The outlet gases from the reactor column are routed to a scrubbing and drying area of the plant and are then introduced back into the hot air generator with associated air. This makes it possible to burn all the remaining organic molecules obtained from the above-mentioned distillation process at high temperature. Incidentally, the recycling of gases charged with these resulting organic molecules makes it possible to supply the burner with light fuel obtained by distilling the original material, thereby allowing energy savings.
In the process described in above-mentioned previous Patent EP 772.663, the tube for reinjecting the gases charged with these residual molecules into the boiler is designed with openings that make it possible to feed in fresh air in just the right proportions to ensure that the gas from the outlet of the burner always contains little oxygen. The outlet gases from this hot gas generator, including the recycled gases, are introduced into the lower part of the reactor column.
The distillation process according to the invention thus described has numerous advantages compared to the original process. The hot and neutral gases provide thermal energy which releases the organic molecules from the original material introduced into the reactor column and monitoring the temperatures and pressures in the column makes it possible to obtain an optimum distillation effect. The successive phases during which the organic particles are repeatedly recondensed and reheated in the reactor column allow gradual, increasingly fine distillation of the molecules in order to obtain a mineral material. The latter comprises, depending on the particular material, 60 to 98% carbon compared to its total volume, 95 to 98% in the case of wood.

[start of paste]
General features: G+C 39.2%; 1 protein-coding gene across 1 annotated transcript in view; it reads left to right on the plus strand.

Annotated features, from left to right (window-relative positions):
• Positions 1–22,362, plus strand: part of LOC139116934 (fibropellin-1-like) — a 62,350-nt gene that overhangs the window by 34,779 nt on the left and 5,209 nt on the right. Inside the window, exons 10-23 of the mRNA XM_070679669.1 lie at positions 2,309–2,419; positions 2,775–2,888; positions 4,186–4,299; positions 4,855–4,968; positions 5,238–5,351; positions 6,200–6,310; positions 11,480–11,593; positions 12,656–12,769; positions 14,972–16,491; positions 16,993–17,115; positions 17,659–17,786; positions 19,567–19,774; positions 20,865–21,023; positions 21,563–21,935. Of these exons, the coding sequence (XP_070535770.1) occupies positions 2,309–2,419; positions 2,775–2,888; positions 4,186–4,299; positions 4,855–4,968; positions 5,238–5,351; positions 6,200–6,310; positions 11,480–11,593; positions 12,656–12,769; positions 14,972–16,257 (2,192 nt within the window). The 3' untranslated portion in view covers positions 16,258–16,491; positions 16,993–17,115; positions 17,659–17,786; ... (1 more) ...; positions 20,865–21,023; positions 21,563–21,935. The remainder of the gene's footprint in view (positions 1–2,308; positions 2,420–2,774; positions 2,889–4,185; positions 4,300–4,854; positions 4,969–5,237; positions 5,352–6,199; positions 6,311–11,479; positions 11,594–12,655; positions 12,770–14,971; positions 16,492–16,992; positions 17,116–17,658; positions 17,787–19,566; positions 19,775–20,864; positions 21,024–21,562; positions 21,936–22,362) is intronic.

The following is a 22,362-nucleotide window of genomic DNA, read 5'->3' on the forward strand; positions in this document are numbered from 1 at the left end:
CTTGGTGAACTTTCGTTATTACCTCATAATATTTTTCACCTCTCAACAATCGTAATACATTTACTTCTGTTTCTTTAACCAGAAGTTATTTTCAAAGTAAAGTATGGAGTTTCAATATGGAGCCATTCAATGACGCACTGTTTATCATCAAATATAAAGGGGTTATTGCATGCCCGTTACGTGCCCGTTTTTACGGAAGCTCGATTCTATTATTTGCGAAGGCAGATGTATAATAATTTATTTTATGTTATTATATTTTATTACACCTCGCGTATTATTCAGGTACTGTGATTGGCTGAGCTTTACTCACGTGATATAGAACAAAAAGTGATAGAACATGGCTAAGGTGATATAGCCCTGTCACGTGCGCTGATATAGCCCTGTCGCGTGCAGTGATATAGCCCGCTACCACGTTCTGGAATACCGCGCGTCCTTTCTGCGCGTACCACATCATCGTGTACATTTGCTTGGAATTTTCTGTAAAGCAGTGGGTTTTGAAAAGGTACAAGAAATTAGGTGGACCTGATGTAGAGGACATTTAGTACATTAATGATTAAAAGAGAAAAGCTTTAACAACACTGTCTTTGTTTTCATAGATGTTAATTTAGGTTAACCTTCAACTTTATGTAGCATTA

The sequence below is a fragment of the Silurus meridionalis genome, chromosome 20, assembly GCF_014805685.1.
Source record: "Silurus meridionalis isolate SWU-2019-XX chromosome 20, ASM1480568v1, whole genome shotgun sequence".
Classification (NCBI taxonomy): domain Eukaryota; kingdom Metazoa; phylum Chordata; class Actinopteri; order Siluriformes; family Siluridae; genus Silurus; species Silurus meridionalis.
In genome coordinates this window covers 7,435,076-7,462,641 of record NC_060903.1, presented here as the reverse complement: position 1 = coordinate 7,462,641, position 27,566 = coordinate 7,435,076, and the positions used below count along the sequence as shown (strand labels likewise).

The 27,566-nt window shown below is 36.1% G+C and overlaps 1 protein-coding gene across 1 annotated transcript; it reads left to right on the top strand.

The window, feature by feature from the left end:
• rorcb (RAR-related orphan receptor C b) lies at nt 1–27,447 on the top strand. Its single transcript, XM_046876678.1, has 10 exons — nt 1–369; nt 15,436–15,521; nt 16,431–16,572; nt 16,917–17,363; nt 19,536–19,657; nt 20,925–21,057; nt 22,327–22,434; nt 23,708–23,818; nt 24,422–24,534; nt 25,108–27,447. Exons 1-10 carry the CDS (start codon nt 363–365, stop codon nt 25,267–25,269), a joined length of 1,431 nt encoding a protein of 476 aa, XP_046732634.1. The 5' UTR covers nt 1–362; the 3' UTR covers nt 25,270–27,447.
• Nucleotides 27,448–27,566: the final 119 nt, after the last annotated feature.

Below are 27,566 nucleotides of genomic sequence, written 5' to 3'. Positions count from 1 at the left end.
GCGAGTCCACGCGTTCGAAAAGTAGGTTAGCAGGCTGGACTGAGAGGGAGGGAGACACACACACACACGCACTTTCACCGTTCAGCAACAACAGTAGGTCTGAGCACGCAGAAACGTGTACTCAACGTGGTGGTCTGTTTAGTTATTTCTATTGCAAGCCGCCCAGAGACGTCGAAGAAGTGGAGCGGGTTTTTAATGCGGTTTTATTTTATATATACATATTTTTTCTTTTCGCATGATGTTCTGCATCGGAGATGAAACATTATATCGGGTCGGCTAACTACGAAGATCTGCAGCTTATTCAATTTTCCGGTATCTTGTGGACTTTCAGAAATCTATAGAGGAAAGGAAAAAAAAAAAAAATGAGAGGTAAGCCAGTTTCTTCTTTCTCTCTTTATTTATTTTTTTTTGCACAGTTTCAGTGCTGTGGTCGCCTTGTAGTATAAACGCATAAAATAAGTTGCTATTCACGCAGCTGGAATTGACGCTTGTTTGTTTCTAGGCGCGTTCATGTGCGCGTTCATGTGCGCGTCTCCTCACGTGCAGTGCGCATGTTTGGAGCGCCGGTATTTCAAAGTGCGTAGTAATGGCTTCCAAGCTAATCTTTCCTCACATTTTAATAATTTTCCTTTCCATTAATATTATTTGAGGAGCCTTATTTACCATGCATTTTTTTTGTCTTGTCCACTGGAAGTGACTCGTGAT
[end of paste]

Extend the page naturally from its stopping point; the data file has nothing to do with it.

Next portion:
Another advantage of the process is the fact that, because the process temperature is much lower than the fusion temperature of carbon structures, the carbon of the mineral material retains the same natural crystalline structure as when it is formed as an organo-compound, i.e. a graphite type crystalline structure. The carbon of the mineral material is therefore friable.
An additional advantage of the process is the fact that any minerals other than carbon that are not anymore linked to the latter by organic molecular bonds tend, by losing their bonds, to group together and form agglomerates that are independent of the carbon structure.
Using this optimised version of the invention prevents any combustion of the kind described in Patent EP 772.663.
The combined advantages of the friability of the carbon of the mineral material and the phenomenon of agglomeration of the other minerals therefore make it possible to envisage using subsequent treatment of the mineral material in order to manufacturing clean carbon powder in accordance with another process developed by the Applicant.
Thus, according to the invention, the applications and performance of the distillation process extend far beyond those of the original process defined in EP 772663. The distillation process makes it possible to treat mineral materials with a view to upgrading and recovery in order to obtain the equivalent of a carbon raw material, something which it was not possible to accomplish previously.
The invention has many applications in the treatment of solid organic materials, recycling of treated wood and also, surprisingly, in the processing of agricultural waste or poultry droppings.
Patent applications in class WITH MEASURING, TESTING OR INSPECTING
Patent applications in all subclasses WITH MEASURING, TESTING OR INSPECTING